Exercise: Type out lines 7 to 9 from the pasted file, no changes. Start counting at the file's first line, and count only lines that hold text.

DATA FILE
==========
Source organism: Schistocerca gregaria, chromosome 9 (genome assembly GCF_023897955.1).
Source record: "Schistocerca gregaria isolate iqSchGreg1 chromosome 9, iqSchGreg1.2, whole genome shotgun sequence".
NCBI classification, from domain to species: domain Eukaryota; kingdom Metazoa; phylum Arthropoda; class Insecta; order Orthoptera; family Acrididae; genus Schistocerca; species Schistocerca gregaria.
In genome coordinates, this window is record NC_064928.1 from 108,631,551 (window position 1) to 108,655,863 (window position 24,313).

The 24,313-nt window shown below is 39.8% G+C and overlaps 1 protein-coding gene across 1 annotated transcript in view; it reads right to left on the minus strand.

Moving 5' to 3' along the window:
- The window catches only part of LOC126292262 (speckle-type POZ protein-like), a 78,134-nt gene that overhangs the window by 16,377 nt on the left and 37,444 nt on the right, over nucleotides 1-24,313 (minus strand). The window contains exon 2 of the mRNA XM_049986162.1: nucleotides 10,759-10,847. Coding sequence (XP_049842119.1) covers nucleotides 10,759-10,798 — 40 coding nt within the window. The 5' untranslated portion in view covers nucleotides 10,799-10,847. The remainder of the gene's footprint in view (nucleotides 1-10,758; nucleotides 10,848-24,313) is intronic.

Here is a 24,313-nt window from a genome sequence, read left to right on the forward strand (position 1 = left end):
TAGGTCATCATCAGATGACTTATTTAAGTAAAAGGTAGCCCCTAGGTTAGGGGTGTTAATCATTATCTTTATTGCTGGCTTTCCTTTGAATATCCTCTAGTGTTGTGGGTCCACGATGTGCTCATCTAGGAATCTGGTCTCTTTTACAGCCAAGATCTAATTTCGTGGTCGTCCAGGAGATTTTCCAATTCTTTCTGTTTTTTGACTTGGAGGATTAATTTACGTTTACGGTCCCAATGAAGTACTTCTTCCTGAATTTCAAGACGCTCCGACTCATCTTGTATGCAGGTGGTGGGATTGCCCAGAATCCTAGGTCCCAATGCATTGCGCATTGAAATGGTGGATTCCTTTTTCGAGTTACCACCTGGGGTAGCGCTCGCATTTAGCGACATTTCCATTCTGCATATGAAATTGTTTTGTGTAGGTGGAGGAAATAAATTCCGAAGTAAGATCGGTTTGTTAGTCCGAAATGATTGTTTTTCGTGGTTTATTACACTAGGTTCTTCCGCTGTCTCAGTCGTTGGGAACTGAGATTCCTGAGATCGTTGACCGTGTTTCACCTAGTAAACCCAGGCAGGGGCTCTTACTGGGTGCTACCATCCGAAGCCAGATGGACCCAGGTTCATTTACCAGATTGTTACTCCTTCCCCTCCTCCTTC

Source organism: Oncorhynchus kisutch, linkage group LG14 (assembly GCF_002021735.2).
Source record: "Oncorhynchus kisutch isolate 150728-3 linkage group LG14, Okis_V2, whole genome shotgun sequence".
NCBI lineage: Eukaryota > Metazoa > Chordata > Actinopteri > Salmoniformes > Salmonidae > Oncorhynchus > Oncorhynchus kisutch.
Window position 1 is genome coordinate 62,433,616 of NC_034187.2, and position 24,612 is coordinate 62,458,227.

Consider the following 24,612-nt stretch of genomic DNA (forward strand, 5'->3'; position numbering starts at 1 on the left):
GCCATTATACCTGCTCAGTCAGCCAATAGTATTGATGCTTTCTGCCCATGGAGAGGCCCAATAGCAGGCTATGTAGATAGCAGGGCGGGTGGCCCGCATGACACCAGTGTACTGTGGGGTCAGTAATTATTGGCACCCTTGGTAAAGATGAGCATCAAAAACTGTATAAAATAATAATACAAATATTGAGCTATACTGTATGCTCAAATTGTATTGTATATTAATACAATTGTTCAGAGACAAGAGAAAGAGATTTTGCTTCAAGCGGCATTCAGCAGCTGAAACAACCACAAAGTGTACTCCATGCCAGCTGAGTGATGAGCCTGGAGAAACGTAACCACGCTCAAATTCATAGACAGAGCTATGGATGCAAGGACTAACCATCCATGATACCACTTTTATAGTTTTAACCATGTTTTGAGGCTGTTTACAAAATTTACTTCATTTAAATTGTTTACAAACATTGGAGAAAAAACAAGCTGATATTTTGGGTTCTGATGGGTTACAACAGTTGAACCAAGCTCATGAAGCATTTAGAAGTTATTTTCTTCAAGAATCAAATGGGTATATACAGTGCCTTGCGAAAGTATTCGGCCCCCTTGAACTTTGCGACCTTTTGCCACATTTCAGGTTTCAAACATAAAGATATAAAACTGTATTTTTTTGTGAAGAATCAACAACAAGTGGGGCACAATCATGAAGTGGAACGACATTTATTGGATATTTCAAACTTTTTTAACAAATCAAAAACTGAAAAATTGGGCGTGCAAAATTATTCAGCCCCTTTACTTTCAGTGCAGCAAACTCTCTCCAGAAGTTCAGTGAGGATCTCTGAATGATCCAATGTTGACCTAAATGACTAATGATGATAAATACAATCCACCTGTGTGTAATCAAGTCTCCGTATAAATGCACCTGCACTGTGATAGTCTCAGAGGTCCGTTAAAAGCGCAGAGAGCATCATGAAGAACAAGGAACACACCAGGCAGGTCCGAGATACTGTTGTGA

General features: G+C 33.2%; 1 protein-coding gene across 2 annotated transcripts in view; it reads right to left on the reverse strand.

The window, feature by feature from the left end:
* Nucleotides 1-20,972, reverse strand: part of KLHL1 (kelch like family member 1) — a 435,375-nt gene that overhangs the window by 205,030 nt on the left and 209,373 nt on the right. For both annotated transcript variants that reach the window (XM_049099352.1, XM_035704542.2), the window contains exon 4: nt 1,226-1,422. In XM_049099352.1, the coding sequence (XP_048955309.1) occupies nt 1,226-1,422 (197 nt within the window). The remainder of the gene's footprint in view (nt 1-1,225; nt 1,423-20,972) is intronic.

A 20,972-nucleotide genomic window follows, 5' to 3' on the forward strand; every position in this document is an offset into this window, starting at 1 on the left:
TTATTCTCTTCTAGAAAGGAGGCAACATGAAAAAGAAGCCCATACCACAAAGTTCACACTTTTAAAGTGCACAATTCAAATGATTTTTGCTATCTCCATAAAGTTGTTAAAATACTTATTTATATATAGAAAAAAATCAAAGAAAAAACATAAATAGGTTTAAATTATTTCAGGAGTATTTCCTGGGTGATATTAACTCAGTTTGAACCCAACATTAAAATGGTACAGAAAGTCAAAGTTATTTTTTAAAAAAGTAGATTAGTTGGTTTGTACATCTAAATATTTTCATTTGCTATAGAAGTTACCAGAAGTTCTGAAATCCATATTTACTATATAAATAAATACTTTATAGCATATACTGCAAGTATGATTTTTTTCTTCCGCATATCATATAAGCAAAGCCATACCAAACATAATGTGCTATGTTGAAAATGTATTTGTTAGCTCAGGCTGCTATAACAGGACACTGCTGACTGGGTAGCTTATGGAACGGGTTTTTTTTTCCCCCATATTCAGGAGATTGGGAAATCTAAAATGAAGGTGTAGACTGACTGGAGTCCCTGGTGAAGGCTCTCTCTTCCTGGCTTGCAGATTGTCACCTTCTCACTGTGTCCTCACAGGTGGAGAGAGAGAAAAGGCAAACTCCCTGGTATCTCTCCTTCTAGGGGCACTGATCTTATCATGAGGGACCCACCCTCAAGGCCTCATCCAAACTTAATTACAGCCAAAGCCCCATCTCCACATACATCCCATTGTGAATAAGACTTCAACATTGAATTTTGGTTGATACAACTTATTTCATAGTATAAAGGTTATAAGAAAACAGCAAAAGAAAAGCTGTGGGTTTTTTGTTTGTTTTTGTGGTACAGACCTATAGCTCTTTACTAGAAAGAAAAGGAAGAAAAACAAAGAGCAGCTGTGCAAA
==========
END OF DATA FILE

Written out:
- The window catches only part of LOC126292262 (speckle-type POZ protein-like), a 78,134-nt gene that overhangs the window by 16,377 nt on the left and 37,444 nt on the right, over nucleotides 1-24,313 (minus strand). The window contains exon 2 of the mRNA XM_049986162.1: nucleotides 10,759-10,847. Coding sequence (XP_049842119.1) covers nucleotides 10,759-10,798 — 40 coding nt within the window. The 5' untranslated portion in view covers nucleotides 10,799-10,847. The remainder of the gene's footprint in view (nucleotides 1-10,758; nucleotides 10,848-24,313) is intronic.

Here is a 24,313-nt window from a genome sequence, read left to right on the forward strand (position 1 = left end):
TAGGTCATCATCAGATGACTTATTTAAGTAAAAGGTAGCCCCTAGGTTAGGGGTGTTAATCATTATCTTTATTGCTGGCTTTCCTTTGAATATCCTCTAGTGTTGTGGGTCCACGATGTGCTCATCTAGGAATCTGGTCTCTTTTACAGCCAAGATCTAATTTCGTGGTCGTCCAGGAGATTTTCCAATTCTTTCTGTTTTTTGACTTGGAGGATTAATTTACGTTTACGGTCCCAATGAAGTACTTCTTCCTGAATTTCAAGACGCTCCGACTCATCTTGTATGCAGGTGGTGGGATTGCCCAGAATCCTAGGTCCCAATGCATTGCGCATTGAAATGGTGGATTCCTTTTTCGAGTTACCACCTGGGGTAGCGCTCGCATTTAGCGACATTTCCATTCTGCATATGAAATTGTTTTGTGTAGGTGGAGGAAATAAATTCCGAAGTAAGATCGGTTTGTTAGTCCGAAATGATTGTTTTTCGTGGTTTATTACACTAGGTTCTTCCGCTGTCTCAGTCGTTGGGAACTGAGATTCCTGAGATCGTTGACCGTGTTTCACCTAGTAAACCCAGGCAGGGGCTCTTACTGGGTGCTACCATCCGAAGCCAGATGGACCCAGGTTCATTTACCAGATTGTTACTCCTTCCCCTCCTCCTTC